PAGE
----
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Interfacing LIMS with ELN

Posted: 20 July 2006 | | No comments yet

Today, electronic support for scientific research from the bench to the product is reality. For many years there has been an organic growth of different electronic systems in various areas of industry. The current challenge is to combine these electronic islands to form solid ground for integrated cost efficient systems. In this short article I’d like to show how the analytical research LIM system at Merck KGaA is linked with the ELN of the medicinal chemical research.

Today, electronic support for scientific research from the bench to the product is reality. For many years there has been an organic growth of different electronic systems in various areas of industry. The current challenge is to combine these electronic islands to form solid ground for integrated cost efficient systems. In this short article I'd like to show how the analytical research LIM system at Merck KGaA is linked with the ELN of the medicinal chemical research.

Today, electronic support for scientific research from the bench to the product is reality. For many years there has been an organic growth of different electronic systems in various areas of industry. The current challenge is to combine these electronic islands to form solid ground for integrated cost efficient systems. In this short article I’d like to show how the analytical research LIM system at Merck KGaA is linked with the ELN of the medicinal chemical research.

Usually LIM systems (LIMS) have their origin in the quality-related area. This means that their strength is typically the recording of batch related issues. LIMS are typically involved in laboratory sample management and keep track of users, instruments and standards. They are also regularly used for invoicing, plate management and work flow automation. Some extend to the realm of workflow management and raw data archiving. In many cases they can collect the data direct from the analytical measurement device.

Most LIMS in the market lack a support of chemical structures.

LIMS aim to provide a complete documentation of the workflow within the analytical laboratory and to make the business cases transparent to management and regulatory institutions. To increase laboratory efficiency they can provide shorter order latency (less time per order), automatic billing and detailed reports (without additional resources).

LIMS tend to be adapted to their environment. There are several mostly incompatible types of LIMS in the market, for example research LIMS (small versus biological molecules), pre-formulation LIMS and production LIMS.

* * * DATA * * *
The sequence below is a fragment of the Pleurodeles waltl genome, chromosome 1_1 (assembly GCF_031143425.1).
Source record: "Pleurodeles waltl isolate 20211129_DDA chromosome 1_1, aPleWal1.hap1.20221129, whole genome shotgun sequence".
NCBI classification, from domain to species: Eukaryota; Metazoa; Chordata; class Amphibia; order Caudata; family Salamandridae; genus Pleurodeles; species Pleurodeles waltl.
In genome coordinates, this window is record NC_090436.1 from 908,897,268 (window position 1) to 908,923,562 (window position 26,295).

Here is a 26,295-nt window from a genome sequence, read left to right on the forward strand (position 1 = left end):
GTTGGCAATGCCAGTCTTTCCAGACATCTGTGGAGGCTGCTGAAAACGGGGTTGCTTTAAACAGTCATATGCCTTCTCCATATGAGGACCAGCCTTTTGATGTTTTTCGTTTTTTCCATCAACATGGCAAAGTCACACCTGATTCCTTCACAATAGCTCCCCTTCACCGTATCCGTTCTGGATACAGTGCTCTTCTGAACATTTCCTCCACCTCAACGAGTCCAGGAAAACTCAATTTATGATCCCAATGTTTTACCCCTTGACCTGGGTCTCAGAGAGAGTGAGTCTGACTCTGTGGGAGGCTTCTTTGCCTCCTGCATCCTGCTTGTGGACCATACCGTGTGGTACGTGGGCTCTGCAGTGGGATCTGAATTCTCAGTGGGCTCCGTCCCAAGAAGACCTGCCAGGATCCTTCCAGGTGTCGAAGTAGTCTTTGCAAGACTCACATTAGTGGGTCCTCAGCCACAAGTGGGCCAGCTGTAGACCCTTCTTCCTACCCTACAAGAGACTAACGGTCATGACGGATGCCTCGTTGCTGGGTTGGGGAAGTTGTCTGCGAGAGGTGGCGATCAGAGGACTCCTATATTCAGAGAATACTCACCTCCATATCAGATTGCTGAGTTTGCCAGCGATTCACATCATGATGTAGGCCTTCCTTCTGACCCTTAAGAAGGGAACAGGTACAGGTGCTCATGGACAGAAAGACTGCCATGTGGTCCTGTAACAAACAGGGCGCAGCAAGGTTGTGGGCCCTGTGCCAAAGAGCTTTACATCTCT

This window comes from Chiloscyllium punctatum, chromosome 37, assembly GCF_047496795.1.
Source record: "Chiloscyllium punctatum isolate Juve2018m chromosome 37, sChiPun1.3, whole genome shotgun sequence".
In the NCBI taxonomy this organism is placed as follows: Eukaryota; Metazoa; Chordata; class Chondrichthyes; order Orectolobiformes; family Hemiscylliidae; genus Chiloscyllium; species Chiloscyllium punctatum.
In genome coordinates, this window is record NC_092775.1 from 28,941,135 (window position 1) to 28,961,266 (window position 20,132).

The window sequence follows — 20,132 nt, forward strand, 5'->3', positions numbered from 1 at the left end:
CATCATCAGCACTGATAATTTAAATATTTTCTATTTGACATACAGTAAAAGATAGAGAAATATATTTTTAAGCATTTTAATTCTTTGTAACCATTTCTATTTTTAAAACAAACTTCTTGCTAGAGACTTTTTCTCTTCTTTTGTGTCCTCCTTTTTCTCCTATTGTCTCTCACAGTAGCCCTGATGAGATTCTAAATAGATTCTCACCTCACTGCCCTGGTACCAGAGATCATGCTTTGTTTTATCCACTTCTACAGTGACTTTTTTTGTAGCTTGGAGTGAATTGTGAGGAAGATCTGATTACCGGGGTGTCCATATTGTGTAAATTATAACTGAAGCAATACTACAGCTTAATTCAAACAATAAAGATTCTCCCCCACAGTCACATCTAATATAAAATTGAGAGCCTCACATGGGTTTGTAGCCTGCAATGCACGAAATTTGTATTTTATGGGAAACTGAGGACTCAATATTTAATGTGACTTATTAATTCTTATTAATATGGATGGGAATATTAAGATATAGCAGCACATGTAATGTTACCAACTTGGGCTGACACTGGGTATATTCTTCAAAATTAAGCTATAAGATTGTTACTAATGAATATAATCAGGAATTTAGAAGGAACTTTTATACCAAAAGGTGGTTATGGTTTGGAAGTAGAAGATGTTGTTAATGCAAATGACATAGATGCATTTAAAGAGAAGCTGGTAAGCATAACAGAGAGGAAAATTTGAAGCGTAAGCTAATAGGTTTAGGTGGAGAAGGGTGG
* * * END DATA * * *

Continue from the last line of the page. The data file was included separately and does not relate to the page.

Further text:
Electronic Laboratory Notebooks (ELN) are designed to replace the paper notebooks of the bench chemists. They make in-house research results better available to researchers and help to avoid reinventing the wheel. They also help to document the results in less time, more accurately. In ELNs the Intellectual Property (IP) of the company is stored. This implies that strict, fine granular access control to these systems is mandatory to avoid an information drain to third parties.

ELN systems deal with graphic formulas, reactions, metadata of reactions, control recipe, apparatus etc. Essentially, ELNs aim to provide complete documentation of the workflow within the research laboratory, with detailed transparency of the results. To increase laboratory efficiency they also offer detailed reports (without further resources), data mining and automated billing.

Many ELN systems in the market have been built on customer request. This means they differ a lot in the scope of services they can offer.

To summarise, the common goals of LIMS and ELN are typically a complete documentation of the Workflow within the analytical- and research laboratory and an efficiency increase in terms of less time per analytical order, automated billing and the generation of detailed reports (without additional resources). Divergent goals from LIMS and ELN are typically the lack of fine granular transparency of results and the lack of support for data mining on the LIMS side.

For regulatory reasons research data must be kept for 65 years. This means that information should only be stored in data formats that are suitable for archiving. (Not .doc, .xls, but .odt, .jdx, .xml, .txt, .csv, .pdf, .tiff, or .svg) Long term storage should be provided such as TSM, SAM-Fs, or Networker, to keep these data over the lifetime of the technology employed to retain it. Similarly, for regulatory reasons production LIMS data must be kept for 10-12 years. This means that, for economical reasons, formats such as .doc and .xls can be tolerated if it is likely that these formats can be read at that time. Also, long term stable, open formats such as .odt, .jdx, .xml, .txt, .csv, .pdf and .tiff are acceptable for file storage. Media-independent long term storage should also be provided.